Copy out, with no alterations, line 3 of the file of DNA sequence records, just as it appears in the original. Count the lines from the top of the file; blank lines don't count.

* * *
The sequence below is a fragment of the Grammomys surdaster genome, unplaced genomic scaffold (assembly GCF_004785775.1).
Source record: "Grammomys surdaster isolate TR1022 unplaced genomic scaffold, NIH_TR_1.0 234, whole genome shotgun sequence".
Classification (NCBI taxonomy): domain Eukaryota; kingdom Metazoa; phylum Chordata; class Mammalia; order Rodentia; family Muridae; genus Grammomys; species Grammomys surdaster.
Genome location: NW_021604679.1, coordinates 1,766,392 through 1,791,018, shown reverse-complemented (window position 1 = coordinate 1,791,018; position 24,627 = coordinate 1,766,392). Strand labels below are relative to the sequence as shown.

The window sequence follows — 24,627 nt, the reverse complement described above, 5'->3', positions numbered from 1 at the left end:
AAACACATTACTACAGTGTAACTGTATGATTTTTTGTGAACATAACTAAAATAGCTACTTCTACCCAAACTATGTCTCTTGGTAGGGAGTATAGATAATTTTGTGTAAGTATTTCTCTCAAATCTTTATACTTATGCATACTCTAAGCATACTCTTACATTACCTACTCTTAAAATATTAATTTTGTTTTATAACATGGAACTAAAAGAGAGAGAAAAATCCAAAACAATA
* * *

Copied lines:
Classification (NCBI taxonomy): domain Eukaryota; kingdom Metazoa; phylum Chordata; class Mammalia; order Rodentia; family Muridae; genus Grammomys; species Grammomys surdaster.